Damian Lillard has everything he needs to win a championship, or at least seriously contend for one, with the Milwaukee Bucks. He has an MVP wingman. He has the defensive cover he requires. Lillard is an elite pick-and-roll initiator who now has an elite pick-and-roll finisher (in Giannis Antetokounmpo) and a wonderful big-man popper (in Brook Lopez) at his disposal. He'll enjoy comfortable floor spacing and the relaxing reality of not having to carry the heaviest scoring burden every night.
All of which means, for the first real time in his career, Lillard is going to have to earn his superstar stripes. The built-in excuses he had in Portland, and the uniquely forgiving benefit of the doubt they long afforded him, are gone. If the Bucks bow out in the second round, a Dame dialogue unlike any we've ever had will begin in earnest.
I'm not saying it's right, but this is just how it works. In Portland, the organization, the GM, the coach, everyone but Lillard was blamed for postseason shortcomings at some point. It was never Dame's fault. Not even Trae Young, entering just his sixth season, gets that kind of grace. He's already getting the "all-stats-no-substance" label despite having been to as many conference finals as Lillard in half the career span.
If Young isn't as impactful an offensive player as Lillard, he's pretty damn close. The problem is defense, and it's the same problem with Lillard. At least part of the reason those Blazers teams were never able to compete for a title was because they couldn't defend, but instead of holding Lillard accountable to a two-way standard, the narrative was always about how the Blazers didn't help him enough.
Well, now he has all the help he could ever ask for in Milwaukee. But he'll still have to defend in a way he never has. I don't care how much size you have in the paint, you don't win titles with a defensive doormat at the point of attack. The playoffs are largely about hunting the most vulnerable defenders and exploiting them. Dame is going to be hunted. You can bet on that.
He's going to get isolated in space and run through a maze of off-ball routes. He will have to be up to the task of answering these challenges in the heat of deep-playoff basketball with real championship stakes on the line. If the Blazers got to even the second round, it was house money. That's when the Bucks' season will start.
I say all this as a massive Lillard fan. How could you not be? The guy is an electric basketball player, the only player in the league with as much must-see cache as Stephen Curry when he gets on a heater. But there's no denying the honeymoon he was on in Portland. You can call it a grind to stick it out with your original team, but there's a safety net in playing free of expectations. You win, even at a competent level, you're a hero. You lose, and someone else takes the fall.
But what if, and I'm just making conversation here, Lillard becomes the fall guy with the Bucks? That's a possibility. Let's imagine a Bucks-Celtics conference finals in which the Bucks, because they traded Jrue Holiday to get Lillard, don't have anyone to guard Jayson Tatum, and Lillard ends up getting switched onto scorers right and left and gets torched.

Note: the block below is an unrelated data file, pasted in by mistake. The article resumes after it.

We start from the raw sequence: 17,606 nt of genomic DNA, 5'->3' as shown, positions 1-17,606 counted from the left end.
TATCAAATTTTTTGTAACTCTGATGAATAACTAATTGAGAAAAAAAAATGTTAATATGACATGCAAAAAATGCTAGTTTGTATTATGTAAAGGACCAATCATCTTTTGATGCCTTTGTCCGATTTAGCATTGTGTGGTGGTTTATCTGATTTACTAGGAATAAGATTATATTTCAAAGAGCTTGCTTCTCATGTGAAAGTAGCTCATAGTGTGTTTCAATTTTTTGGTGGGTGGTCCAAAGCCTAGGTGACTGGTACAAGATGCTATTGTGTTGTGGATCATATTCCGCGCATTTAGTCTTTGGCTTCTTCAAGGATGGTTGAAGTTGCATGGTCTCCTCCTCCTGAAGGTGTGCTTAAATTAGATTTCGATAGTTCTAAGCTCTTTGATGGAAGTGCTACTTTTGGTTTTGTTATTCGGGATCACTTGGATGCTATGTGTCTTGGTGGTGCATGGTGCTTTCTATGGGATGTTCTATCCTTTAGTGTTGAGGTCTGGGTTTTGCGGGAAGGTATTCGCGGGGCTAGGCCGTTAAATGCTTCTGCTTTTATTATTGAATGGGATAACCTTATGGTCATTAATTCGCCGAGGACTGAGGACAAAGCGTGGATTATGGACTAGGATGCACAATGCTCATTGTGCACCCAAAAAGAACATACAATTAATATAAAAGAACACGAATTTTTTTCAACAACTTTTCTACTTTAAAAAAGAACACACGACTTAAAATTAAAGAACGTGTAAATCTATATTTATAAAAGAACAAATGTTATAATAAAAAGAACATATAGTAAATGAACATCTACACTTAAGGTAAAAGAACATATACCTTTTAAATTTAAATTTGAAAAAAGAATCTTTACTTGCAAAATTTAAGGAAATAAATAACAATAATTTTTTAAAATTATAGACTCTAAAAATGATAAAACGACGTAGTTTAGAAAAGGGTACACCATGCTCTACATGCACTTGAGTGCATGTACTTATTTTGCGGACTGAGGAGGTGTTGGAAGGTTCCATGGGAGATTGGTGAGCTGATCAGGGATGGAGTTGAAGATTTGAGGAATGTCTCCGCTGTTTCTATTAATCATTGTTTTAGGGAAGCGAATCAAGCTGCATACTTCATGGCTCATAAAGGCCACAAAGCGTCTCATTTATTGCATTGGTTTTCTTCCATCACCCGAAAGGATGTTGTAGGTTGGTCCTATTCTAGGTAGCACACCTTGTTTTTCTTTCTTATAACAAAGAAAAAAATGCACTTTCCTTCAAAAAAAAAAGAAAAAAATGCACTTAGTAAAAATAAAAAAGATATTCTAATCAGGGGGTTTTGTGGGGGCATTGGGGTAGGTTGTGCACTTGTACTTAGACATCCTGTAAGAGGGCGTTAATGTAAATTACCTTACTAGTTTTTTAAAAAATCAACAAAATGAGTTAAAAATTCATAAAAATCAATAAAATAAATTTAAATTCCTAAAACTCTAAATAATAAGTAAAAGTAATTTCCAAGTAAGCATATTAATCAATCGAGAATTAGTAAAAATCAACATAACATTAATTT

Meanwhile, the Celtics, in ending up with Holiday, have the best on-ball defender in the league and a true Dame defender. They can switch absolutely everything. In this scenario, let's say the half-court juice that Lillard gives Milwaukee runs up against a wall, and the defensive loss of Holiday is actually what proves to be their undoing?
Dame wanted to play for championships -- and this is what comes with that. You put your chips in the middle, and in doing so, open yourself up to real loss. Lillard with the Bucks is a terrifying offensive prospect, and not matter how it works out, Lillard is a superstar. There's no question about that. But there are tiers to the superstar pyramid, and right now Dame isn't on the top one. Perhaps it's because he's never had a realistic chance to stand on the grandest stages. Perhaps he's part of the reason for that.
Either way, these offense-only superstars are not, in general, what they're cracked up to be. There's a reason that nobody wants Kyrie Irving, and it's not just because he's a massive headache. It's the same reason nobody wants to trade for James Harden. The same reason Trae Young is taking heat. The same reason Jalen Brunson probably can't be the best player on a title team. Defense matters. Ironically, in a league that is perceived as a no-defense 3-point contest, it actually matters now maybe more than ever.
There are basically three ways to be a disproportionately offense-centric superstar and win or at least genuinely compete for title. The first is if your name is Stephen Curry, and Curry, for the record, is a much better defender that Lillard. The second is if you play with LeBron James. (Hello, Kyrie.) The third is if you have the perfect complement of teammates to cover for you. This was the case with Harden in Houston when the Rockets had the Warriors down 3-2 in 2018 and were a legitimate title team with an oppressive switching defense.
Lillard is playing the third card. He's not Steph. He doesn't have LeBron. But what he does have is two of the best defenders in the league in Antetokounmpo and Lopez backing him up. But he's still going to have to pull his weight. If he does, it will be vindication. If he doesn't, the national-coverage honeymoon could be over.